If you cannot reflect and argue that your CAS experience engaged with one of the 7 Learning Outcomes, there is a strong chance it was not CAS.
During your 18 months in the CAS program, you must demonstrate that you have achieved engagement with each and every one of the 7LOs at least once.
Can I provide evidence of what I have learned and my contribution?
Through reflection and evidence, you must be able to show introspection and outline the broader impact of your actions.
You cannot use experiences that you have not documented clearly. Evidence plus pre- and post-activities reflections show that you see the learning outcomes and appreciate the personal growth you are experiencing.
PRO TIP: When reflecting, think about turning the 7 Learning Outcomes into reflection questions to ask yourself. If you can answer 1 or more of these questions meaningfully, guess what? The experience you’re reflecting on counts as CAS!
Will this activity bring a sense of fulfillment?
A CAS experience should have real consequences and not be simple, repetitive, or tedious. As such, household tasks and routine chores do not count as CAS. Neither does administrative work like filing papers or photocopying.
You must show initiative and take steps to create an experience you initiate, plan, and participate in!
Time to get started on your next CAS experience!
If you can answer yes to the above questions, you have settled on a great CAS experience and can get to work making a positive on the world around you!
If any doubts remain, remember to avoid the following when looking to fulfill CAS requirements.
Examples of things that are NOT CAS include:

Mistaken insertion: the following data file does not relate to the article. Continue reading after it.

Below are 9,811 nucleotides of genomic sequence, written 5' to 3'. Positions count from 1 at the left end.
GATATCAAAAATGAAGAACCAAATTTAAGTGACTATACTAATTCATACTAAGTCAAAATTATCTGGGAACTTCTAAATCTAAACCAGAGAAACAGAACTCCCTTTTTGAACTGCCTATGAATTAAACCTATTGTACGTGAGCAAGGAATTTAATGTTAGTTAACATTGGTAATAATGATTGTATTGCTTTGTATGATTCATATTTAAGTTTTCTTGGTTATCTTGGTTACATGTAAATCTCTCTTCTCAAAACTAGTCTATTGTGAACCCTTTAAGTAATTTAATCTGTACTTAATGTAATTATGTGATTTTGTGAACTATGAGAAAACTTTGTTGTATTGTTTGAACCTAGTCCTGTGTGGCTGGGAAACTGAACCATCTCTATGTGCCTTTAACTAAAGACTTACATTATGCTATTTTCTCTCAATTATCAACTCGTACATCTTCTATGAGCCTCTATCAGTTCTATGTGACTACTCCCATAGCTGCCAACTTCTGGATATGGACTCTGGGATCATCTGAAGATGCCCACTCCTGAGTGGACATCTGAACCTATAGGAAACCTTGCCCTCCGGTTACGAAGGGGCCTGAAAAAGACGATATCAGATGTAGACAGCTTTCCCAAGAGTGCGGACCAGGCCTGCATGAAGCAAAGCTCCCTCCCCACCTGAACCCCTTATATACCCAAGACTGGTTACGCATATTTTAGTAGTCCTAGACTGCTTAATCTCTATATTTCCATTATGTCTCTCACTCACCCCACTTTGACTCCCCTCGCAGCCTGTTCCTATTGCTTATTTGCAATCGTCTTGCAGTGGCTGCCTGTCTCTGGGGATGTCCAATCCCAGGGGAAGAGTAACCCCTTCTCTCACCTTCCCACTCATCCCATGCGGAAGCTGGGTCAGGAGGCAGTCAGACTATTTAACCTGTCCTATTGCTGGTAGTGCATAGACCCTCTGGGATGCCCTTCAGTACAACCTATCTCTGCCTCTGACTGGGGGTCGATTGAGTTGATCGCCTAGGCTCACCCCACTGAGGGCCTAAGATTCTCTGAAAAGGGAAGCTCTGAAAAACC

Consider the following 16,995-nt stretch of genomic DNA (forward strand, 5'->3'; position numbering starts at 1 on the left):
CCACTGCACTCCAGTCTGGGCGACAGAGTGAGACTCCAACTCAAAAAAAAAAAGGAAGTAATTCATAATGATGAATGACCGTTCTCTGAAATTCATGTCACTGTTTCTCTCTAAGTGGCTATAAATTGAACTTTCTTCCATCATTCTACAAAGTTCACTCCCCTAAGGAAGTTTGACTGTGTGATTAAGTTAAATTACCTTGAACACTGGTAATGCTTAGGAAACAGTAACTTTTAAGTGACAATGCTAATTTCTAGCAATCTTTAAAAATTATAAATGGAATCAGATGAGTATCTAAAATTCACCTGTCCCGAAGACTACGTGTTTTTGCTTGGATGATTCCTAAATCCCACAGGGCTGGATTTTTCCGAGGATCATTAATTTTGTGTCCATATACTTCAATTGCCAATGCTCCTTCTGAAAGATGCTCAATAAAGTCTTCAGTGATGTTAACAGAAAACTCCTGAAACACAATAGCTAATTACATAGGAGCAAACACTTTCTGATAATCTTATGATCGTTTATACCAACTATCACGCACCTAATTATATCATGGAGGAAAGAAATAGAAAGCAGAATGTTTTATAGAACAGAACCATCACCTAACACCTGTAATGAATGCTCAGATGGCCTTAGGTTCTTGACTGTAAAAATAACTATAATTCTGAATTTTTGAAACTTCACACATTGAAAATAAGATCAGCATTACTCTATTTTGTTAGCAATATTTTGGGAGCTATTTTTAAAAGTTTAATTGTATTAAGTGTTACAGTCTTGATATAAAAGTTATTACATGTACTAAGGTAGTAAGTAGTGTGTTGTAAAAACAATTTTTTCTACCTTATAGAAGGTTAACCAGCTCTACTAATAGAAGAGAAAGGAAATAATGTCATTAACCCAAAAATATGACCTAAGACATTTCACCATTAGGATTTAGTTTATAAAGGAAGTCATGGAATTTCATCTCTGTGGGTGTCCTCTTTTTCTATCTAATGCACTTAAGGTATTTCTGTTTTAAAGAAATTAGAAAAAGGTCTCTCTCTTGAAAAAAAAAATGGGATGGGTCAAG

- Anything for which money is paid.
- Anything that is for a grade or needed for high school/IB credit.
- Time spent on simple, tedious, and repetitive tasks (ex., filing)
- Family duties, religious devotions, or proselytizing.
- Passive pursuits (ex. going to a museum or concert will not count alone).
- Activities that cause division among different groups in the community.
- Any course that is part of your IB Diploma Programme.
- Learning to drive.
- An annual skiing holiday with your family.
- Playing an instrument in the school orchestra/singing in the school choir as you have for many years.
- Playing in the same sports team that you have for many years.
- Informally helping a friend with homework.
- Asking for donations without doing something.
We hope you will now have an easier time appreciating what CAN be CAS. And indeed, the options and opportunities are endless. Just remember that every CAS Experience should be challenging, involve you undertaking a new role, and have real consequences.
Aside from that, it is up to you what kind of experience you want to have.
When in doubt, please discuss the experience description and goals with your CAS Advisor or CAS Coordinators before beginning the activity.
If you are looking for CAS inspiration, you will find plenty here. Also, feel free to get in touch if you would like to learn more about more ways CAS Trips can support you on your CAS journey.